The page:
Perry J.R.B.,University of Exeter | Perry J.R.B.,University of Oxford | Perry J.R.B.,King's College London | Corre T.,University of Lausanne | And 83 more authors.
Human Molecular Genetics | Year: 2013

Early menopause (EM) affects up to 10% of the female population, reducing reproductive lifespan considerably. Currently, it constitutes the leading cause of infertility in the western world, affecting mainly those women who postpone their first pregnancy beyond the age of 30 years. The genetic aetiology of EM is largely unknown in the majority of cases. We have undertaken a meta-analysis of genome-wide association studies (GWASs) in 3493 EM cases and 13 598 controls from 10 independent studies. No novel genetic variants were discovered, but the 17 variants previously associated with normal age at natural menopause as a quantitative trait (QT) were also associated with EM and primary ovarian insufficiency (POI). Thus, EM has a genetic aetiology which overlaps variation in normal age at menopause and is at least partly explained by the additive effects of the same polygenic variants. The combined effect of the common variants captured by the single nucleotide polymorphism arrays was estimated to account for ~30% of the variance in EM. The association between the combined 17 variants and the risk of EM was greater than the best validated non-genetic risk factor, smoking. © The Author 2013. Published by Oxford University Press.


Dubois L.,Uppsala University Hospital | Stridsberg M.,Uppsala University Hospital | Kharaziha P.,Karolinska Institutet | Chioureas D.,Karolinska Institutet | And 3 more authors.
Prostate | Year: 2015

BACKGROUND. Prostasomes are nanosized extracellular vesicles exocytosed by prostate epithelial cells. They have been assigned many roles propitious to sperm in favor of fertilization. Prostatic cancer cells can also produce and secrete extracellular vesicles. METHODS. We assessed using ELISA, the surface expression of chromogranin proproteins on prostasomes and malignant extracellular vesicles of four different prostate cancer cell-lines, two hormone sensitive and two hormone refractory. We used a panel of chromogranin A and chromogranin B antibodies against peptides in-between hypothetical cleavage sites along the proproteins. RESULTS. A diverging pattern of chromogranin peptides was apparent when comparing prostasomes and malignant extracellular vesicles indicating a phenotypical change. We also compared western blot patterns (prostasomes and malignant extracellular vesicles) for selected antibodies that displayed high absorbances in the ELISA. Western blot analyses revealed various cleavage patterns of those proproteins that were analyzed in prostasomes and extracellular vesicles. CONCLUSION. Chromogranins are constituents of not only prostasomes but also of malignant prostate cell-derived extracellular vesicles with different amino acid sequences exposed at the membrane surface giving rise to a mosaic pattern. These findings may be of relevance for designing new assays for detection or even possible treatment of prostate cancers. © 2015 Wiley Periodicals, Inc.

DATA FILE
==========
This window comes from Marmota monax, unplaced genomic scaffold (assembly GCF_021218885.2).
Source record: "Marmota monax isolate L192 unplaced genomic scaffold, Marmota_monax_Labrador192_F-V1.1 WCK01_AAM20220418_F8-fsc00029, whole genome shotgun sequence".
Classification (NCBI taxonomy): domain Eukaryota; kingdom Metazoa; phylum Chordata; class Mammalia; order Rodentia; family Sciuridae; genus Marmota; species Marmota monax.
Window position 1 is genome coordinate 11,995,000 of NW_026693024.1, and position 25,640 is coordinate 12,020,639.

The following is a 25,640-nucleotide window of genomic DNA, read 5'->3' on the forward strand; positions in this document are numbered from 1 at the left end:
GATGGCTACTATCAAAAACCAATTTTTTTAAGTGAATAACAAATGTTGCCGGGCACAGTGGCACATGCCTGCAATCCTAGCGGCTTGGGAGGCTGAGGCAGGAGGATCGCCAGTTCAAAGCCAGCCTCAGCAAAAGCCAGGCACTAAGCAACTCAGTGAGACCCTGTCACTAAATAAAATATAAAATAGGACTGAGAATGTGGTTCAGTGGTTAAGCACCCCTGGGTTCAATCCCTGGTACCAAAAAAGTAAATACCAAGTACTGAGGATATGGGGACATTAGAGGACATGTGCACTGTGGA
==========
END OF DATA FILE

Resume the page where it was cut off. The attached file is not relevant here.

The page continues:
Heijnen B.F.J.,Maastricht University | Pelkmans L.P.J.,Maastricht University | Danser A.H.J.,Erasmus | Garrelds I.M.,Erasmus | And 4 more authors.
JRAAS - Journal of the Renin-Angiotensin-Aldosterone System | Year: 2014